Below is a guest blog from authors Thomas E. Cronin and Robert D. Loevy. Their new book, Colorado Politics and Policy, is a revised and expanded look at the government, politics, and political traditions of this purple state.
Because the subtitle of our book is “Governing a Purple State,” many readers ask us: “Why is a once ‘reliably Republican’ state such as Colorado now a swing state, just as likely to vote Democratic as vote Republican?”
The answer is a simple one: “Because of the realignment of upper class, upper income, well-educated voters from the Republican Party to the Democratic Party."
Colorado is filled with high mountains and verdant valleys and lots of cattle grazing on the mountainsides. But the fact is most Coloradans live on a highly urbanized strip of land running from North to South for 150 miles at the eastern foot of the Rocky Mountains. In the center of this highly urbanized North/South corridor are Colorado’s two most populous cities – Colorado Springs and Denver.
The close-in suburbs of Denver and Colorado Springs are filled with upscale neighborhoods which, in the 1950s, were solid Republican. These suburbs are sometimes referred to as the “Eisenhower suburbs,” because Republican President Dwight Eisenhower carried them easily in the 1952 and 1956 presidential elections. Eisenhower’s moderate brand of Republicanism was just right for these well-to-do professionals, who were doctors, lawyers, and salaried white collar workers. The men went to work in the popular “grey-flannel suits” of the time.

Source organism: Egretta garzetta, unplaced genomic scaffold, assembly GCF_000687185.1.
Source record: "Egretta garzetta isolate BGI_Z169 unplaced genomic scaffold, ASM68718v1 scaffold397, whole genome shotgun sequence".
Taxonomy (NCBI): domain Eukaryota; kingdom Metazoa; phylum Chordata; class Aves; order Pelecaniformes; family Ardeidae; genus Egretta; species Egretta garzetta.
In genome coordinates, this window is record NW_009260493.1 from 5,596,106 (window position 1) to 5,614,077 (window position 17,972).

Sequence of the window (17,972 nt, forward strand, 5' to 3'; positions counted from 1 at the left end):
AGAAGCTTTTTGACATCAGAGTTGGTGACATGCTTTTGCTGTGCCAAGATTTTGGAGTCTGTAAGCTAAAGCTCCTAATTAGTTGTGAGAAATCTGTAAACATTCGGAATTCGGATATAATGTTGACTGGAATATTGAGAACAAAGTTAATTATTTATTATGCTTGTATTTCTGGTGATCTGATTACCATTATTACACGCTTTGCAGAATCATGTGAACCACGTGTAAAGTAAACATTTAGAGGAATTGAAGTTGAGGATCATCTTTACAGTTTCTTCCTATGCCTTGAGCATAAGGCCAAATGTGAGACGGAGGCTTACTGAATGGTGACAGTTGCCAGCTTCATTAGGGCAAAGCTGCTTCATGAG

But things have changed since the Eisenhower days. The Republican Party largely has abandoned Eisenhower style moderation and gone hard to the right on social issues, strongly opposing abortion and same-sex marriage. Such positions do not sit well with the well-educated, high-income-earning residents of the close-in suburbs today. Their shift from Republican to Democratic is one of the major political realignments of our time.
For years in Colorado, the solid Republican support in the close-in suburbs enabled the Republicans to dominate much of Colorado politics. But those days are gone forever, and the rising strength of the Democratic Party in the close-in suburbs of Denver and Colorado Springs is what has made Colorado a swing state, particularly in the 2012 presidential election.
The old cliché that poor people vote Democratic and rich people vote Republican is no longer true in Colorado and in the remainder of the United States as well. A more accurate picture of the Colorado electorate is this:
1. Low-income people and wealthy well-educated people are mainly voting Democratic.
2. Working people with modest incomes, many of them regular churchgoers on Sundays, and who live in outer suburbs and rural areas, are voting Republican.
It is the almost even balance between these two groupings of voters that makes Colorado a “purple” state.